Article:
Ethical hackers must possess an in-depth knowledge of networking, operating systems, and technologies used in the computer field. They also need good written and verbal skills because their findings must be reported to individuals that range from help desk employees to the CEO. These individuals must also understand the legal environment in which they operate. This is often referred to as the rules of engagement. These skills help ensure that ethical hackers are successful in their jobs.

Ethical Hacker Job Duties

Ethical Hackers typically perform penetration tests. These tests may be configured in such way that the ethical hackers have full knowledge or no knowledge of the target of evaluation.

  • White Box Testing – The ethical hacker has full knowledge of the network. This type of penetration test is the cheapest of the methods listed here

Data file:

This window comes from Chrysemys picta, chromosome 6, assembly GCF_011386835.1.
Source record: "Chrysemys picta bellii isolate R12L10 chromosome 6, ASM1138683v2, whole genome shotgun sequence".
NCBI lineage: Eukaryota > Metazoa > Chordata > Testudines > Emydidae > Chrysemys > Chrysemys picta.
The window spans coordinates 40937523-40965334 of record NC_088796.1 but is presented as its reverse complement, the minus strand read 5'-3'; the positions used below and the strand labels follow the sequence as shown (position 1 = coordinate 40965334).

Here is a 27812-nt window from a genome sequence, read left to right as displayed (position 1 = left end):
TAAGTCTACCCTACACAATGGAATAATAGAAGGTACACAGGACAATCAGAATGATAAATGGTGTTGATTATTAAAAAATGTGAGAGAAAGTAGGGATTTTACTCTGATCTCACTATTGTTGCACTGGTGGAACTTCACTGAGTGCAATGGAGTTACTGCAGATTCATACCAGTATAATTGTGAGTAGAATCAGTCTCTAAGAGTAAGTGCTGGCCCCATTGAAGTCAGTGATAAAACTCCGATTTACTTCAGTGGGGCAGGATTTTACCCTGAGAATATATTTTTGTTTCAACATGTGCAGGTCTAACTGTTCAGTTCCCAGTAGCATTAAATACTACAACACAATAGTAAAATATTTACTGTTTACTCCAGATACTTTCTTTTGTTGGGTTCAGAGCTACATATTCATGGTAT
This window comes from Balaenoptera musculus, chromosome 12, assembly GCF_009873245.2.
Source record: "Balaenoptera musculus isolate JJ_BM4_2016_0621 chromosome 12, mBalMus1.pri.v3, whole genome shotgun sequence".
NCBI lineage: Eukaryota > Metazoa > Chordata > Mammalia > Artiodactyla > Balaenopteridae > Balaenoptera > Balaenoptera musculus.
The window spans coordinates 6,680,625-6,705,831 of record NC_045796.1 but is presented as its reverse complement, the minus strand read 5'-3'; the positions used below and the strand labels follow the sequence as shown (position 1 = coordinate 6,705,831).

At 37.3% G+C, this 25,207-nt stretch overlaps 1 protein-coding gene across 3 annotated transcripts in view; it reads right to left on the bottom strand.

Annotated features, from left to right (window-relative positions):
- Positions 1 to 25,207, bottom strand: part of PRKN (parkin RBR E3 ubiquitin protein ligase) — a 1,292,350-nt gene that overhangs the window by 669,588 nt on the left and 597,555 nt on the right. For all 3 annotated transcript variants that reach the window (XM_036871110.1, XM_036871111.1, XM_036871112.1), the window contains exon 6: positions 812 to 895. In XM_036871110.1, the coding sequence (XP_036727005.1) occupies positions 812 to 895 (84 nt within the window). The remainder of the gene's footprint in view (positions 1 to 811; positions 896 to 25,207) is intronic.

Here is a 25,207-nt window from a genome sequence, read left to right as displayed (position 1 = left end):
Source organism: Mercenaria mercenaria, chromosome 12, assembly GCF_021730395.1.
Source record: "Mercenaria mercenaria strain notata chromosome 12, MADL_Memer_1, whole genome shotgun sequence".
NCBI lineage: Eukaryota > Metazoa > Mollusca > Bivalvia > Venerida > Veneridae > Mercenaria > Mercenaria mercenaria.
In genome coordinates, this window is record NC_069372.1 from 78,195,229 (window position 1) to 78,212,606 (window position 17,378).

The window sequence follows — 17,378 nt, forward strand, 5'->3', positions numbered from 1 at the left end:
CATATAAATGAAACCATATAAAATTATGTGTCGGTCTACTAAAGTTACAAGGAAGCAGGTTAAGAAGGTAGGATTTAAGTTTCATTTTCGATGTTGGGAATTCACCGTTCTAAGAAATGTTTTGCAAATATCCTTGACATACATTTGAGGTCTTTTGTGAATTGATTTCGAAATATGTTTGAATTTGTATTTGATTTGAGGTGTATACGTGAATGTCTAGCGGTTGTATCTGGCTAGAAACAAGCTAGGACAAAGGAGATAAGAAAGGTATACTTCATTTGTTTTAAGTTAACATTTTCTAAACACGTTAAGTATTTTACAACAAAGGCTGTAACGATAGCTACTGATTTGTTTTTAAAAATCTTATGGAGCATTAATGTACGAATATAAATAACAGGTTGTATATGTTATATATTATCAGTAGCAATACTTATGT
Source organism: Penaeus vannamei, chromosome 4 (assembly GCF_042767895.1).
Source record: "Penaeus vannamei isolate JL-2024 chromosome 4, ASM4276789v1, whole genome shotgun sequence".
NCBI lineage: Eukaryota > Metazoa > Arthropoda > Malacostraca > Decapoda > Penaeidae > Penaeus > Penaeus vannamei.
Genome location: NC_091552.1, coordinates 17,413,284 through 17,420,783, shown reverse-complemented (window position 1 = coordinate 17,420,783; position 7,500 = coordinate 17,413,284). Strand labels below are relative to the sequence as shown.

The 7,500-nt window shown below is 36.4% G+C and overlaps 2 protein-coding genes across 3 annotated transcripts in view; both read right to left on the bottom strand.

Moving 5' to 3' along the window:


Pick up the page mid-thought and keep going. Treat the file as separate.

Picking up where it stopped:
• Black Box Testing – This type of penetration test offers the ethical hacker very little initial information. It takes longer to perform, cost more money, but may uncover unknown vulnerabilities
Security Evaluation Plan

The most important step that the ethical hacker must perform is that of obtaining a security evaluation plan. This needs to be compiled in document form and should clearly define the actions allowed during an ethical hack. This document is sometimes referred to as “rules of engagement.” It will clearly state what actions are allowed and denied. This document needs approval by the proper authorities within the organization that the security assessment is being performed on. The security assessment will be one of several common types.

Testing Types

The three most common types of tests are detailed below. These tests may require individuals on the team to
attempt physical entry of the premises or manipulation of targeted employees through social engineering.